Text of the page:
The researchers provided no new information to suggest that this criticism is not well founded. The CRA-commissioned study implicitly assumes that, absent redevelopment, private and public entities that currently partner with redevelopment agencies on projects would not invest in other economic activities elsewhere in the state.
LAO Criticism #3: Assumes Other Local Agencies’ Use of Property Tax Revenues Would Not Yield Economic Benefits.
Our report notes that CRA’s assertion that redevelopment was responsible for creating 304,000 jobs overlooks the economic and employment benefits that would have been generated by other local agencies’ use of these property tax revenues (had the funds not been redirected from them to redevelopment agencies).
During our conversation with your researchers, they raised one objection to our criticism. Specifically, the researchers pointed out that their model distinguishes between redevelopment agencies’ spending for capital and noncapital purposes, and only counts the economic and employment benefits resulting from spending for capital construction.
While we appreciated the researchers’ explanation of their model, the fact that their study does not count the economic and employment benefits from redevelopment noncapital spending has no bearing on our criticism. Our criticism focused solely on the study’s finding that redevelopment was responsible for 304,000 jobs. This finding—drawn from the model’s calculations regarding the benefits of redevelopment agency capital spending—assumes that these same funds would not have any economic or employment benefit had they been spent by non-redevelopment local agencies, an assumption that we continue to find implausible.
We appreciate the information that Messrs. Koehler, Gallo, and Jones provided and their clarification as to how the study was conducted. The information they provided, however, does not change our criticisms of the CRA study or our finding that it vastly overstates the employment effects of redevelopment.
Finally, on a related matter, we have had numerous requests for the research and academic studies referred to in our report. For your convenience, a list of the major articles is enclosed with this letter.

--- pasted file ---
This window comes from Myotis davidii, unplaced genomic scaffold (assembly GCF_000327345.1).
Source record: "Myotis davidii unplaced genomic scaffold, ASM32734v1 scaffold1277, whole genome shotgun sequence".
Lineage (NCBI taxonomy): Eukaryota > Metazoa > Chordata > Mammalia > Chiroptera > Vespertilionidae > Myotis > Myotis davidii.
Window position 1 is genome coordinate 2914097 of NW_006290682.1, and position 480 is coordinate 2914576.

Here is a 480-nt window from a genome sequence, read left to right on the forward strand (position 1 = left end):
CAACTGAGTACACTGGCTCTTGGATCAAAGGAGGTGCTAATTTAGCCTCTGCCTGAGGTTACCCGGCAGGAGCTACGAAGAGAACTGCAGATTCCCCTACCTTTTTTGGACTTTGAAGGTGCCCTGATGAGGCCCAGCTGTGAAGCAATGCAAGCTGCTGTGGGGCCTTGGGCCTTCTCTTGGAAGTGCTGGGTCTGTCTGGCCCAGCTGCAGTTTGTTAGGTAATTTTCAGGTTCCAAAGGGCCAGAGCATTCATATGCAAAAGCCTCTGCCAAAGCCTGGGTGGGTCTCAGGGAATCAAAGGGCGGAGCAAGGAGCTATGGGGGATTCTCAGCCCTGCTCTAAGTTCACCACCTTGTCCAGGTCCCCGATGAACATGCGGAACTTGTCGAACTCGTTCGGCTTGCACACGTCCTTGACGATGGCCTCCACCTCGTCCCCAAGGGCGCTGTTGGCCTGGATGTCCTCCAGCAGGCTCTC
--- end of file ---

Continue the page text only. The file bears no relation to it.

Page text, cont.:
in California, Public Policy Institute of California
Richard F. Dye and David F.
Merriman, “The Effects of Tax Increment Financing on Economic
Development,” Journal of Urban Economics, 47:2 (March 2000).
Richard F. Dye and David F.
Merriman, “The Effects of Tax Increment Financing on Land Use,”
in Dick Netzer, ed., The Property Tax, Land use, and Land-Use Regulation (Cheltenham,
United Kingdom, Edward Elgar Publishing: 2003).
Paul F. Byrne, “Does Tax Increment Financing Deliver on Its Promise of Jobs? The Impact
of Tax Increment Financing on Municipal Employment Growth,” Economic Development
Quarterly, 24:13 (2010).
Joyce Y. Man and Mark S.
Rosentraub, “Tax Increment Financing: Municipal Adoption and
Effects on Property Value Growth,”
Public Finance Review, 26:523 (1998).
John E. Anderson, “Tax Increment Financing: Municipal Adoption and Growth,”
National Tax Journal, 43 (1990).
Paul F. Byrne, “Determinants of Property Value Growth for Tax Increment Financing Districts,”
Quarterly, 24:4 (2006).
Joyce Y. Man, “Fiscal Pressure, Tax Competition and the Adoption of Tax Increment
Financing,” Urban Studies, 36:7 (1999).
Rachel Weber, Saurav Dev Bhatta, and David Merriman, “Does Tax Increment Financing Raise Urban
Industrial Property Values?”
Urban Studies, 40:10 (2003).
Richard Briffault, “The Most Popular Tool: Tax Increment Financing and the Political Economy
of Local Government,”The University of Chicago Law Review, 77:1 (Winter 2010).<
Brent C. Smith, “If You Promise to Build It, Will They Come? The Interaction Between Local Economic
Development Policy and the Real Estate Market: Evidence From Tax Increment Finance Districts,”
Real Estate Economics, 37:2 (2009).
M. G. Boarnet, “Spillovers
and the Locational Effects of Public Infrastructure,”
Journal of Regional
Science, 38, 381-400 (1998).